Plans to extend I-395 to connect it to SR 9 began as early as 2001.[14] In February 2008, MaineDOT suggested five possible routes to extend I-395 to SR 9, with two in particular designated as "State's Choice" and "Holden's Choice".[15] The state's choice route would cut through the middle of Holden and connect to SR 9 in east Eddington; Holden's choice would run along the Brewer–Holden border and join SR 9 earlier. Since then, the state eliminated the "State's Choice" route and began work on the "Holden's Choice" route, designated 2B-2. Despite all three affected communities issuing resolutions in 2014 opposing this route,[16] the state went forward with the project as a super two rerouting of SR 9.[17] Design completed in 2021, and construction commenced in 2022.[18]

Exit list

The entire route is in Penobscot County. [19]

Bangor0.000.00 US 2 / SR 100 – Hermon, AirportAt-grade intersection
I-95 south – Newport

I-95 north / SR 15 north – Orono, Airport
Western end of concurrency with SR 15
US 202 west – Hampden
Western end of concurrency with US 202
US 1A / US 202 east / SR 9 (Main Street) / Farm Road – Downtown Bangor, Hampden
Signed as Exits 3A (west) and 3B (east) eastbound; eastern end of concurrency with US 202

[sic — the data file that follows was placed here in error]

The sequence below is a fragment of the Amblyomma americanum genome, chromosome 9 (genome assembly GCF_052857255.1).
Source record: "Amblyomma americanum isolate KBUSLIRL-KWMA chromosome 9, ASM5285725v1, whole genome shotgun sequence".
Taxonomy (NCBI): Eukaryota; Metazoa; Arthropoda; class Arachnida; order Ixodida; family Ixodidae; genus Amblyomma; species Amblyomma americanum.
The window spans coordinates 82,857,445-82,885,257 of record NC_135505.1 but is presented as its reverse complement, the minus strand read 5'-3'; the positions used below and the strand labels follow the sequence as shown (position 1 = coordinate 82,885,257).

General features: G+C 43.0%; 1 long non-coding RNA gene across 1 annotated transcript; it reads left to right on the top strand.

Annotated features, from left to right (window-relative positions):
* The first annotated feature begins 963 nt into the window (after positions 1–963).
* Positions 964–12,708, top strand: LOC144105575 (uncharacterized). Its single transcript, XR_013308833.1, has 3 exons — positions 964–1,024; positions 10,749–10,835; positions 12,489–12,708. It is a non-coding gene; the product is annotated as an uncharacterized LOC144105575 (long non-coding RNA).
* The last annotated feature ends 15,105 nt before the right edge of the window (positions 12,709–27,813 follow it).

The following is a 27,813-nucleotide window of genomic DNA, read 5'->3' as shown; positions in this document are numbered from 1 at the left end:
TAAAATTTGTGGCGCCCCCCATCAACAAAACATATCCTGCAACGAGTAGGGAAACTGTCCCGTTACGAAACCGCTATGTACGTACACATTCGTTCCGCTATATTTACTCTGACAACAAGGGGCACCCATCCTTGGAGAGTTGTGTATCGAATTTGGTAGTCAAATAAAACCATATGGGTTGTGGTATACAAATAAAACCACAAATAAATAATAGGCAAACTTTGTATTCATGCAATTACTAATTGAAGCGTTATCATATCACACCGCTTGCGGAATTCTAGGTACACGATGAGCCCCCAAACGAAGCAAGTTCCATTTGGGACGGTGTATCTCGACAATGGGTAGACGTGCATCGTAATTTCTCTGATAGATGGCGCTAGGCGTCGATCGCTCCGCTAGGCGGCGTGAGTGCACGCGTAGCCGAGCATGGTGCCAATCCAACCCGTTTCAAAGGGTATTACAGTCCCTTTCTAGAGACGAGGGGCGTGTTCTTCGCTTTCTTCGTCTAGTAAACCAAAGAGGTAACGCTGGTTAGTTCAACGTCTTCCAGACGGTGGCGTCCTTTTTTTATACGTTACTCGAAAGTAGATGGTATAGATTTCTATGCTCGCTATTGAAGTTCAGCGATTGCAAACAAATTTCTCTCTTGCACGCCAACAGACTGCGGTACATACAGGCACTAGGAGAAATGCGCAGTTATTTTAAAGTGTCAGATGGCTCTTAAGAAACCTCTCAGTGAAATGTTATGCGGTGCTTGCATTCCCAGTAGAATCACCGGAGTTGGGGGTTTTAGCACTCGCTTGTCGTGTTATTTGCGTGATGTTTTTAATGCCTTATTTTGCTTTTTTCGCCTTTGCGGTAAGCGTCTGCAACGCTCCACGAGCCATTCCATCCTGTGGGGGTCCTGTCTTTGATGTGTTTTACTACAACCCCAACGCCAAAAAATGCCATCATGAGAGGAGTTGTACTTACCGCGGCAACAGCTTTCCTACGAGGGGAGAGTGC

Penobscot River1.913.07Veterans' Remembrance Bridge

SR 15 south / SR 15 Bus. (South Main Street) to SR 9 east – Brewer
Eastern end of SR 15 concurrency
2.764.445Industrial Park Road / Parkway South – Brewer

US 1A east to US 1 (Coastal Route) – Ellsworth, Bar Harbor
US 1A west – Downtown Brewer
1.000 mi = 1.609 km; 1.000 km = 0.621 mi


  1. ^ Starks, Edward (January 27, 2022). "Table 2: Auxiliary Routes of the Dwight D. Eisenhower National System of Interstate and Defense Highways". FHWA Route Log and Finder List. Federal Highway Administration. Retrieved January 8, 2023.
  2. ^ a b Google (January 1, 2022). "Interstate 395" (Map). Google Maps. Google. Retrieved January 1, 2022.
  3. ^ "MaineDOT Asset Management - Highways". Maine Department of Transportation. Retrieved January 1, 2022.